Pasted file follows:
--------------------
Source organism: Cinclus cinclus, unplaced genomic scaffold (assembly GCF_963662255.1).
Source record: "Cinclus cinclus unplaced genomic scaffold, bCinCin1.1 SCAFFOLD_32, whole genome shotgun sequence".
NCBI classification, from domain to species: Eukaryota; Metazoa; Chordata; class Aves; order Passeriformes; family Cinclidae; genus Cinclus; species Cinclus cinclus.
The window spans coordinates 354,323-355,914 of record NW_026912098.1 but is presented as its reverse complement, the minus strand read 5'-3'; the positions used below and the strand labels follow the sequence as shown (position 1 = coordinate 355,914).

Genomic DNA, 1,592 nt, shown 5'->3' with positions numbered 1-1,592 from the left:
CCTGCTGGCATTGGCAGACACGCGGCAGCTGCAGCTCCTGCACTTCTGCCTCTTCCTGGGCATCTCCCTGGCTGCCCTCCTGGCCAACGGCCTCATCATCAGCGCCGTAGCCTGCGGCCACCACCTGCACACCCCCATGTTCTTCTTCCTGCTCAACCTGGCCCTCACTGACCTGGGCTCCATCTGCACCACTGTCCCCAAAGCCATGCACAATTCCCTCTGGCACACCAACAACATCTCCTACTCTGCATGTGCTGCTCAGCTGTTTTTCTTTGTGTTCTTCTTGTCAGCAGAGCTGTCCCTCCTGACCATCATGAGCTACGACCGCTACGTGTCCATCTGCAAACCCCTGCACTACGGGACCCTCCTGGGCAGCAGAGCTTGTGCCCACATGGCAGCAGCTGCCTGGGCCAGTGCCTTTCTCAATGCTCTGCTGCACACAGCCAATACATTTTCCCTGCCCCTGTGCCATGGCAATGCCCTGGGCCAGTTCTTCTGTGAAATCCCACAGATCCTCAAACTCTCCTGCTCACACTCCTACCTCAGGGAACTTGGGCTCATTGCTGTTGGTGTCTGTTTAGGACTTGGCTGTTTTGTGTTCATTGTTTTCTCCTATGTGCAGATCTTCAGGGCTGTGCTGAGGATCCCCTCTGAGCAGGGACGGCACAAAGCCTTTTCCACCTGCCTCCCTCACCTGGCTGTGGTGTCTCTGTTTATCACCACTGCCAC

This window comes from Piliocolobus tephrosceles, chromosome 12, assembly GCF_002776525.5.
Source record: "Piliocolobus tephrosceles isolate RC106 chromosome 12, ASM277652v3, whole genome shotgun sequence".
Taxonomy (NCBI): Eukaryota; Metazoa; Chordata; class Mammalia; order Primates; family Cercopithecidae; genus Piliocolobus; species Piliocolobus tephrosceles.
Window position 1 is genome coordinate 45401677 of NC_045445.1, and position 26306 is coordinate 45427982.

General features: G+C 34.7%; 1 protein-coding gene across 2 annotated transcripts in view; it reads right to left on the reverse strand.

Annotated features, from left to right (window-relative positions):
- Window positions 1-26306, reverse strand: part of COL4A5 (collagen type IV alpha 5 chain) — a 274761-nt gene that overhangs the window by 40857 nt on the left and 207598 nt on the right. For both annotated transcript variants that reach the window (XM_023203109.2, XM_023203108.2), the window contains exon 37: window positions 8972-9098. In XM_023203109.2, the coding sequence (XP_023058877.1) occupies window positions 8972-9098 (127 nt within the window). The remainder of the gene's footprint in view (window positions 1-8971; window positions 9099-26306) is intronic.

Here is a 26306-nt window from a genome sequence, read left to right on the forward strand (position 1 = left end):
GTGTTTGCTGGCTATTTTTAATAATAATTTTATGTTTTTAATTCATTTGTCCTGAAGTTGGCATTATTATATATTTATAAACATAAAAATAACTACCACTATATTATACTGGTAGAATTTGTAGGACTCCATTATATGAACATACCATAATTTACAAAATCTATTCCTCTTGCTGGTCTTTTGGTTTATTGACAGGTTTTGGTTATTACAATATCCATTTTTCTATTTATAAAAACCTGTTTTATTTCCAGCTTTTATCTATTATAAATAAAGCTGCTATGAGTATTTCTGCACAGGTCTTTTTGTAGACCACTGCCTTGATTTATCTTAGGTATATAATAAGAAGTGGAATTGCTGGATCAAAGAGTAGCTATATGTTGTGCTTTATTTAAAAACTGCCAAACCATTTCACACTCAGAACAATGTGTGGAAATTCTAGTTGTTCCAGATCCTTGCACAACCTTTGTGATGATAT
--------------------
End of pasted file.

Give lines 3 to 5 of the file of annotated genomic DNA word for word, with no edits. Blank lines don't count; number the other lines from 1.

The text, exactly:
NCBI classification, from domain to species: Eukaryota; Metazoa; Chordata; class Aves; order Passeriformes; family Cinclidae; genus Cinclus; species Cinclus cinclus.
The window spans coordinates 354,323-355,914 of record NW_026912098.1 but is presented as its reverse complement, the minus strand read 5'-3'; the positions used below and the strand labels follow the sequence as shown (position 1 = coordinate 355,914).

Genomic DNA, 1,592 nt, shown 5'->3' with positions numbered 1-1,592 from the left: